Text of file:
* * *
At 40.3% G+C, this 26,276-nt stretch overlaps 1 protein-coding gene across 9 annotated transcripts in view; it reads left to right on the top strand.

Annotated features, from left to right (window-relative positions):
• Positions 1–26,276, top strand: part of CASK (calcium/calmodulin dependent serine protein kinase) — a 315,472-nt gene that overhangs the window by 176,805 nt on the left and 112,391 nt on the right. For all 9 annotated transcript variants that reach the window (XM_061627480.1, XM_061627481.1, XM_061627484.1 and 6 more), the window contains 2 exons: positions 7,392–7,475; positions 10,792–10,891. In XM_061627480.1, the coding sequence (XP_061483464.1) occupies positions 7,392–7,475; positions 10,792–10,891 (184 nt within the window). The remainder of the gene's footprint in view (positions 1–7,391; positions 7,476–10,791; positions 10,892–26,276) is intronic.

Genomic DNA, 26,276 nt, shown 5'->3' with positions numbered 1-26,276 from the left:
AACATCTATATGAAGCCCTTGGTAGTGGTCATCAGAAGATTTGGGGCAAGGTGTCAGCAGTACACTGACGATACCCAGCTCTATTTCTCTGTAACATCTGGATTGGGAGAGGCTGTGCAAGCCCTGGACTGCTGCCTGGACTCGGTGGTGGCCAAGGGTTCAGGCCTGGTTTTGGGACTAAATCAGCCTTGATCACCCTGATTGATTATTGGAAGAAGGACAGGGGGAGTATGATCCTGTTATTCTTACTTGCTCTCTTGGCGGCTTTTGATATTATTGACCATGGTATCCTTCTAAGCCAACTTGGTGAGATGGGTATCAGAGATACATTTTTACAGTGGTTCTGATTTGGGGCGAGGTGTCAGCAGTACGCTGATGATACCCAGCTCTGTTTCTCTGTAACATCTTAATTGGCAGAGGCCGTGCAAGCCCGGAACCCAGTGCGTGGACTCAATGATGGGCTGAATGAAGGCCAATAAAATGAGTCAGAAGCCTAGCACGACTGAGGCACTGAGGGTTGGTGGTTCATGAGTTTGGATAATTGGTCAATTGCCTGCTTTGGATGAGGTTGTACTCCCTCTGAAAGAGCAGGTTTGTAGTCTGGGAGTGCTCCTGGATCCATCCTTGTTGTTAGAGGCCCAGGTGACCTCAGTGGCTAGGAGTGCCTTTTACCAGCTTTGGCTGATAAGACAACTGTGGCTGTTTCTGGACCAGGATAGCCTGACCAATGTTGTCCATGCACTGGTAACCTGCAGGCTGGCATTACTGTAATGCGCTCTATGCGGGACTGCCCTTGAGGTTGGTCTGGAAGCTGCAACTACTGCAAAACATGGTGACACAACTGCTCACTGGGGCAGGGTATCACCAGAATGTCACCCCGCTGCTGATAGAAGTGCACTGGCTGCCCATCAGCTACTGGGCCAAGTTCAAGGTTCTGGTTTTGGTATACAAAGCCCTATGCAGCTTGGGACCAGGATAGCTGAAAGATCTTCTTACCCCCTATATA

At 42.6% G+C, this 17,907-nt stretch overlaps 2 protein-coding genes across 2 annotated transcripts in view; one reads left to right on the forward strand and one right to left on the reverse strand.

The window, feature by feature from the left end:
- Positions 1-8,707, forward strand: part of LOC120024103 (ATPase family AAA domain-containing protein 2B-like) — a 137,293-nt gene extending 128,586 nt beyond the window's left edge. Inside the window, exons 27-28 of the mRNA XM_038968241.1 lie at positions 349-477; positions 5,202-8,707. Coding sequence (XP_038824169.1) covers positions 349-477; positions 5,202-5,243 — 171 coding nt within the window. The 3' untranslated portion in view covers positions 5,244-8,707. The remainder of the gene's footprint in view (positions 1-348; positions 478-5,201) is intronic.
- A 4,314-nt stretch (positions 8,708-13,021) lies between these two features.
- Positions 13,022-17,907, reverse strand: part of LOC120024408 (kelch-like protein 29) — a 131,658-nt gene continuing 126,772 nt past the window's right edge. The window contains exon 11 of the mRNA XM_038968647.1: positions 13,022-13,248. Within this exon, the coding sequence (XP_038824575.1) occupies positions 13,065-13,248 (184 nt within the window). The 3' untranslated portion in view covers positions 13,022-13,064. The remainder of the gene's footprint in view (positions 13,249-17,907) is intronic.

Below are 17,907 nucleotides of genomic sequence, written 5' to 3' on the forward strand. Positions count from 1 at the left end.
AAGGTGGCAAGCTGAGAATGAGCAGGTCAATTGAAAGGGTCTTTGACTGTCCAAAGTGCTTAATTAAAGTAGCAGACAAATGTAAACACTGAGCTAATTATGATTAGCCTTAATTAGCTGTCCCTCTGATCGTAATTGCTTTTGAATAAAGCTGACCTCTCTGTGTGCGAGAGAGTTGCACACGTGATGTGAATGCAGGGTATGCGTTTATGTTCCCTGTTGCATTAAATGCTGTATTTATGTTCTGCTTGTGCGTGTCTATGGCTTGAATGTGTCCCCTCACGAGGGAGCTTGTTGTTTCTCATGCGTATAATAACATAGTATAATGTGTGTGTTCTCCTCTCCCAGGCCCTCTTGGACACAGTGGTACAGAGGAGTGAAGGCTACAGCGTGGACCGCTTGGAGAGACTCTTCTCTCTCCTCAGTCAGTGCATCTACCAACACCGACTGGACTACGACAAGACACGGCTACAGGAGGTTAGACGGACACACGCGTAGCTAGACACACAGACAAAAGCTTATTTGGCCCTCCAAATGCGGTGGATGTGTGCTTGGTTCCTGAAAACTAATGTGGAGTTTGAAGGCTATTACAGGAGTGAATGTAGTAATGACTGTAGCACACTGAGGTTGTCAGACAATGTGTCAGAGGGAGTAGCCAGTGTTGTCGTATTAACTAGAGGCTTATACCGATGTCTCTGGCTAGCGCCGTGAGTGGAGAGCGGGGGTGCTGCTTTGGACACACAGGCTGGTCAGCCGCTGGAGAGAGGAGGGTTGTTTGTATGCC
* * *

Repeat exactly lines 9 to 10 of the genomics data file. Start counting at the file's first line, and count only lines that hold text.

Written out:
- A 4,314-nt stretch (positions 8,708-13,021) lies between these two features.
- Positions 13,022-17,907, reverse strand: part of LOC120024408 (kelch-like protein 29) — a 131,658-nt gene continuing 126,772 nt past the window's right edge. The window contains exon 11 of the mRNA XM_038968647.1: positions 13,022-13,248. Within this exon, the coding sequence (XP_038824575.1) occupies positions 13,065-13,248 (184 nt within the window). The 3' untranslated portion in view covers positions 13,022-13,064. The remainder of the gene's footprint in view (positions 13,249-17,907) is intronic.